It’s almost impossible to mention incredible opening scenes without mentioning Bond, so here we go. Brit director Sam Mendes made a big impact with the first shot in Spectre. Like Boogie Nights it uses a steadicam to suck us straight into the action as it seamlessly follows our mask wearing hero Daniel Craig as he makes his way into a hotel during Mexico’s Day of the Dead parade. We go through the lobby, up in the lift then into a hotel room where he makes his way through a window up onto the hotel’s roof. Here he sets his rifle sights on an enemy in a window across the way. And before long all hell breaks loose with a breathtaking section involving a helicopter. It’s an epic opening on a huge scale that set the bar even higher for kicking off a Bond film.
There are few opening scenes as captivating as the beginning of Martin Scorsese’s gangster masterpiece. Henry Hill (Ray Liotta) is driving a car with passengers Tommy (Joe Pesci) and Jimmy (Robert DeNiro). We hear a banging sound from the boot leading to a line of enquiry from Henry as to whether they hit something on the road. On stopping they open the trunk to find a bloodied body in the back squealing and writhing around. Rather than being shocked at the discovery the men are annoyed the man isn’t dead, but he soon is after the vicious Tommy drives his knife repeatedly into him. We see these men are violent characters and we’ve entered their world in shocking style. The scene ends with the now classic line delivered by the films narrator Henry, “As far back as I can remember, I always wanted to be a gangster.” If we were in doubt of the professions of these characters, we’re no longer under any illusion.
Boogie Nights (1997)
Director Paul Thomas Anderson is a bit of a visionary and he proves it here with this impressive three-minute opening that drops us directly into a seedy 70s porn world party in one dizzying continuous shot. We watch the action captured by a whirring steadicam as it introduces us to all the main players in this story. A fantastic piece of cinema that sets up the whole movie in a single shot.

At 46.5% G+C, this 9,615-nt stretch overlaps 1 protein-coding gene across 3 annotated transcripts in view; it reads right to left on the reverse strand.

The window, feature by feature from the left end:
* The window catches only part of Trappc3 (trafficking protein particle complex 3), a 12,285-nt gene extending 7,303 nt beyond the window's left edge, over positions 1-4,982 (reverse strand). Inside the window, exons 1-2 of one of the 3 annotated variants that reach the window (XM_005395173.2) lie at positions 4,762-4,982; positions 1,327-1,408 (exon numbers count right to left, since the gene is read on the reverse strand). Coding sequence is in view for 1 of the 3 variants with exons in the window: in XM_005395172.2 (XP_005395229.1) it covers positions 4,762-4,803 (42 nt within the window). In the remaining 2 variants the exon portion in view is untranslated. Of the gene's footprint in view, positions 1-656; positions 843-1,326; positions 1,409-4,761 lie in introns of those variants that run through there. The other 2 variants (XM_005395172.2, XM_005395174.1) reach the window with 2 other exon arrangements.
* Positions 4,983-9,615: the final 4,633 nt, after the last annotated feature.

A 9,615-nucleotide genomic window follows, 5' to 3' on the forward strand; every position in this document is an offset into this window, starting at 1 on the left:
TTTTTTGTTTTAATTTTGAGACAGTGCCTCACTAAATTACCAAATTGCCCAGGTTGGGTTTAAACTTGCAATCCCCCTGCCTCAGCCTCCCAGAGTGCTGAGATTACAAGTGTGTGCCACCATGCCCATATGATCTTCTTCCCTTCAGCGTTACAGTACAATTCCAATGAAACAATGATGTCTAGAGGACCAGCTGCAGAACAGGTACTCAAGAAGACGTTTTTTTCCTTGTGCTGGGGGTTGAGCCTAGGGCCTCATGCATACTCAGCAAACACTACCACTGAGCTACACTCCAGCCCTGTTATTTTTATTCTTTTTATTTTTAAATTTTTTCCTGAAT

Old Boy (2003)
This fantastic yet brutal Korean film was re-made a few years back with James Brolin in the lead role, but it’s the barnstorming original we want to focus on here. It’s not one for the fainthearted or the squeamish for that matter, but the 2004 Cannes Grand Jury Prize award winner is the ultimate quest for vengeance. The opening transports the viewer to the roof of a tower block, and as we learn later this incident is pivotal to the overall interpretation of the film. Protagonist Oh Dae-Su is clinging tightly to man’s tie as he perilously hangs on the edge of the building, his face completely silhouetted by the sunlight. It’s menacing and intense and although leaving you with more questions than answers perfectly sets the tone for what’s to come in this scintillating film. Watch it HERE
Another club scene at the start of the Wesley Snipes starring Blade. This one’s a bit more sinister though. We see a boy driving to a ‘surprise’ destination, accompanied by a femme fatale luring him there. The pair enter a club through the back of a butchers (alarm bells!), the place is packed full of ravers pounding to the beat of some pulsating techno. Everyone looks a bit pasty and sketchy, so far so normal(ish) until that is … the showers of blood! This clearly ain’t no normal club! And if the blood didn’t give you the clues the throng of fangs that appear through the plasma being sprayed everywhere signals this it’s vampire night down the disco.